|Type Tornado outbreak|
Tornadoes confirmed ≥ 36
Duration of tornado outbreak ~13 hours
|Duration March 21–22, 1932|
Start date March 21, 1932
|Damage ≥ $4.34 million (1932 USD; $72.9 million 2012 USD)|
Similar Enigma tornado outbreak, 1908 Dixie tornado outbreak, Flint–Worcester tornado outbreak, Late‑November 2005 tornado o, 1994 Palm Sunday tornado o
The 1932 Deep South tornado outbreak was a deadly tornado outbreak that struck the Southern United States on March 21–22, 1932. At least 36 tornadoes—including 27 killers and several long-lived tornado families—struck the Deep South, killing more than 330 people and injuring 2,141. Tornadoes affected areas from Mississippi north to Illinois and east to South Carolina, but Alabama was hardest hit, with 268 fatalities; the outbreak is considered to be the deadliest ever in that U.S. state, and among the worst ever in the United States, trailing only the Tri-State Tornado outbreak in 1925, with 747 fatalities, and the Tupelo-Gainesville outbreak in 1936, with 454 fatalities. The 1932 outbreak produced 10 violent tornadoes, classified F4 or F5 on the Fujita scale of tornado intensity, eight of which occurred in Alabama alone, and is surpassed only by the March 1952 tornado outbreak, with 11 violent tornadoes; the 2011 Super Outbreak, with 15; the 1965 Palm Sunday tornado outbreak, with 17; and the 1974 Super Outbreak, with 30.
At 8 a.m. EST (7 a.m. CST/1200 UTC), a low pressure area of about 991 mb (29.26 inHg) was over eastern Oklahoma and western Arkansas, with warm air moving north from the Gulf of Mexico to the Mississippi Valley. Conditions in Alabama and Mississippi were mostly cloudy with early thunderstorm activity, yet temperatures were already in the low 70s and upper 60s°F in Mississippi and western Tennessee. By afternoon, temperatures rose to the middle to upper 70s°F across most of the area. As a cold front approached Alabama, forecasters predicted afternoon thunderstorms and an end to the warm temperatures but did not anticipate the magnitude of the severe weather that later hit most of the state from north of Montgomery to the Tennessee and Georgia borders.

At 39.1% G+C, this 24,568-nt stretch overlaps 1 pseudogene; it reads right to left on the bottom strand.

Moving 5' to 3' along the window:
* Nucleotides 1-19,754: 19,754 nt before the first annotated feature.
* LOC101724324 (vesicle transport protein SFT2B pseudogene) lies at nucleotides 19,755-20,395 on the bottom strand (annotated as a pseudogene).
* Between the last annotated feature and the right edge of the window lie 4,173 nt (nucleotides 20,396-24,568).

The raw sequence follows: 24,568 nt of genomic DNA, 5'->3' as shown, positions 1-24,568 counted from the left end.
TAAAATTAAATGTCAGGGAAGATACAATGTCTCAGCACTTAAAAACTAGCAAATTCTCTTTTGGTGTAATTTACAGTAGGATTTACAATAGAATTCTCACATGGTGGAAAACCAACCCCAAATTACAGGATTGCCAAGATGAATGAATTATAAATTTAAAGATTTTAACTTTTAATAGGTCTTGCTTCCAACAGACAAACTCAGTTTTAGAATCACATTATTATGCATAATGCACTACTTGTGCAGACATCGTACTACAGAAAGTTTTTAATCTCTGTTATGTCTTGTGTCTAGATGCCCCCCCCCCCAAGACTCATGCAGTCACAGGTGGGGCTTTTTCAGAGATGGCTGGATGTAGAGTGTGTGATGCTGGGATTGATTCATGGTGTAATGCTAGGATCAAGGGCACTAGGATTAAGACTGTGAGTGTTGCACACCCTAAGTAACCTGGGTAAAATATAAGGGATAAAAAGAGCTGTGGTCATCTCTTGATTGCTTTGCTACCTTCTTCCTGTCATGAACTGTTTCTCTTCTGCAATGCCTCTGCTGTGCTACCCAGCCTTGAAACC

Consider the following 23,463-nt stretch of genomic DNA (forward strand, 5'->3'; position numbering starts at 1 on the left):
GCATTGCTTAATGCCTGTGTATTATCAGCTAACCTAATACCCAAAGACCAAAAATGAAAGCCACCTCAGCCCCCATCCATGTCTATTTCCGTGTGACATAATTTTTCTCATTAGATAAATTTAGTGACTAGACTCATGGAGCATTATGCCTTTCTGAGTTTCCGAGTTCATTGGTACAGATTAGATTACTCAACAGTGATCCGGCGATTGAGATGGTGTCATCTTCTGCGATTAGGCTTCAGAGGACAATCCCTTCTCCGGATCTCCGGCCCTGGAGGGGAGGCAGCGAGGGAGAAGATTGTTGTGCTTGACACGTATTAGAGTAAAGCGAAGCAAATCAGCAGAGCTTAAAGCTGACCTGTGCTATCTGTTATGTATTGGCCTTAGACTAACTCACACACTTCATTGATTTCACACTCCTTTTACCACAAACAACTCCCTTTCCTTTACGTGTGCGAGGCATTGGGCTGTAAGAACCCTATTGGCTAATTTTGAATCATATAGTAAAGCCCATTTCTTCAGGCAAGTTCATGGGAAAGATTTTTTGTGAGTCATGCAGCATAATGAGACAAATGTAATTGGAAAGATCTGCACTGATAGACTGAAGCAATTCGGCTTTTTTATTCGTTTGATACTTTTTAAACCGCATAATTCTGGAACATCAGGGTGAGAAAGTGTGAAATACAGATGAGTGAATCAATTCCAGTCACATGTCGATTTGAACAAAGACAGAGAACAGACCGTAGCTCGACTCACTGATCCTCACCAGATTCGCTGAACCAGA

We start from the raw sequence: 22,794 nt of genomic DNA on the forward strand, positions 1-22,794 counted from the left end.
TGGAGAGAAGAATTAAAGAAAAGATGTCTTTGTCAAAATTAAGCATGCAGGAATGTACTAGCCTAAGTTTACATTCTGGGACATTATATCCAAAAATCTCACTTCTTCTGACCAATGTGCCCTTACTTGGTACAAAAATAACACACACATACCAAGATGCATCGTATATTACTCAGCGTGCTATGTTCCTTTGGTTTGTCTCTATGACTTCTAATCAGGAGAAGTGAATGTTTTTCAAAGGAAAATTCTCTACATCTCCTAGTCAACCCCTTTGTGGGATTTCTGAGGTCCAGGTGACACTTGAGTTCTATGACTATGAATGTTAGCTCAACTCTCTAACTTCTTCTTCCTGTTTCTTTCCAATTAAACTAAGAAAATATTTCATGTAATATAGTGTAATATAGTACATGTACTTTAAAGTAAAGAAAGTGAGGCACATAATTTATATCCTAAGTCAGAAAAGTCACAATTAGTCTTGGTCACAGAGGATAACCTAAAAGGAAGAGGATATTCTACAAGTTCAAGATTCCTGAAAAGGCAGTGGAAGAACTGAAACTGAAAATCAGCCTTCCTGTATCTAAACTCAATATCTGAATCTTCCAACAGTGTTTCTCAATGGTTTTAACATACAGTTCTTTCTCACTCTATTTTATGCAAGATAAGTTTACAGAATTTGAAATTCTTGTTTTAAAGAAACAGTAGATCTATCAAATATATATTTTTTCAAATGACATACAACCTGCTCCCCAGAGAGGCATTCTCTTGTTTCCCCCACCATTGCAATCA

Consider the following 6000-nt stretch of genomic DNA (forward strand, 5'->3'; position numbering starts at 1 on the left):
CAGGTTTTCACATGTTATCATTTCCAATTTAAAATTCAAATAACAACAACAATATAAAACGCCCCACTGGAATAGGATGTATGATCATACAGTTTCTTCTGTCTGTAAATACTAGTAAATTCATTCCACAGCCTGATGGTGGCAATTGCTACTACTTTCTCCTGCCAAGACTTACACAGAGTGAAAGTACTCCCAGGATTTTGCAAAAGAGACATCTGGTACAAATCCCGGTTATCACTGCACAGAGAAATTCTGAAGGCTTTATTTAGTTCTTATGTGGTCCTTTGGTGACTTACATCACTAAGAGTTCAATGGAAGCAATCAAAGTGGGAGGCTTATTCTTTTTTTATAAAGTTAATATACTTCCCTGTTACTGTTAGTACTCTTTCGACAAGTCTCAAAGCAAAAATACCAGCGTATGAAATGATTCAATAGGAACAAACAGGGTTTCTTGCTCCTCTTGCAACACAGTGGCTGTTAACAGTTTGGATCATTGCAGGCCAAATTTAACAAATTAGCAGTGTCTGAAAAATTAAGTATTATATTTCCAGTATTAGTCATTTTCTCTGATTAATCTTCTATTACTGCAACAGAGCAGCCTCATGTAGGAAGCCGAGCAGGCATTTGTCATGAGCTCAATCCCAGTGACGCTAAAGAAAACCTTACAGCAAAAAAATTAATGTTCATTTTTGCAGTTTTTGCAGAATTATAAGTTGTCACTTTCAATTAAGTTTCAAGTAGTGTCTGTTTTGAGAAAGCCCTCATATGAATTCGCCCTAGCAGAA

Cox/Union Grove, Alabama
Forming 30 minutes after the Tuscaloosa tornado, the deadliest tornado of the outbreak carved a path 60 mi (97 km) long southeast of Birmingham across Perry, Bibb, Chilton, Shelby, and Coosa counties in Central Alabama. Also the longest-tracked single tornado to touch down this day, it was followed an hour later by another F4 tornado, on a path 8 mi (13 km) to the southeast. Each killed an estimated 19 people in Chilton County alone. The first, earlier event killed 21 people, including entire families, near the town of Jemison and in the Union Grove community, both in Chilton County. The Cox community east of Lawley in Bibb County was purportedly leveled. In Perry County alone, 21 people died and 150 families were left homeless. In one family, seven people died. The tornado devastated communities in and near Jemison, and 49 people were killed by this single tornado—the largest death toll by a single tornado in Alabama until both the Hackleburg EF5 and the Tuscaloosa—Birmingham EF4 tornadoes produced 72 and 64 fatalities, respectively, on April 27, 2011.
Rural Jackson County, Alabama/Jasper, Tennessee
An event likely consisting of two or three tornadoes, it killed two people upon touching down and went on to hit many rural communities, particularly in Jackson County, Alabama, where it destroyed 125 homes. Two fatalities were at Lacey’s Spring, south of Huntsville, and four at Paint Rock. 32 of the 38 fatalities were in Jackson County, with two or more near eight small communities each. In Tennessee, a couple died as 15 homes were struck east of Jasper. The tornado produced 500 injuries, the most done by any tornado this date. However, this total may have not been produced by a single tornado, for of the 38 total fatalities, many were 10 mi (16 km) north or south of a straight path, suggesting the event was in fact a tornado family. One check from a community in Northeast Alabama, where four people died, was carried 105 mi (169 km) to Athens, Tennessee. Additionally, a live chicken was found in a dresser drawer one week after the tornado hit Jackson County. The tornado family moved from south of Huntsville to northwest of Bridgeport and thence into Tennessee.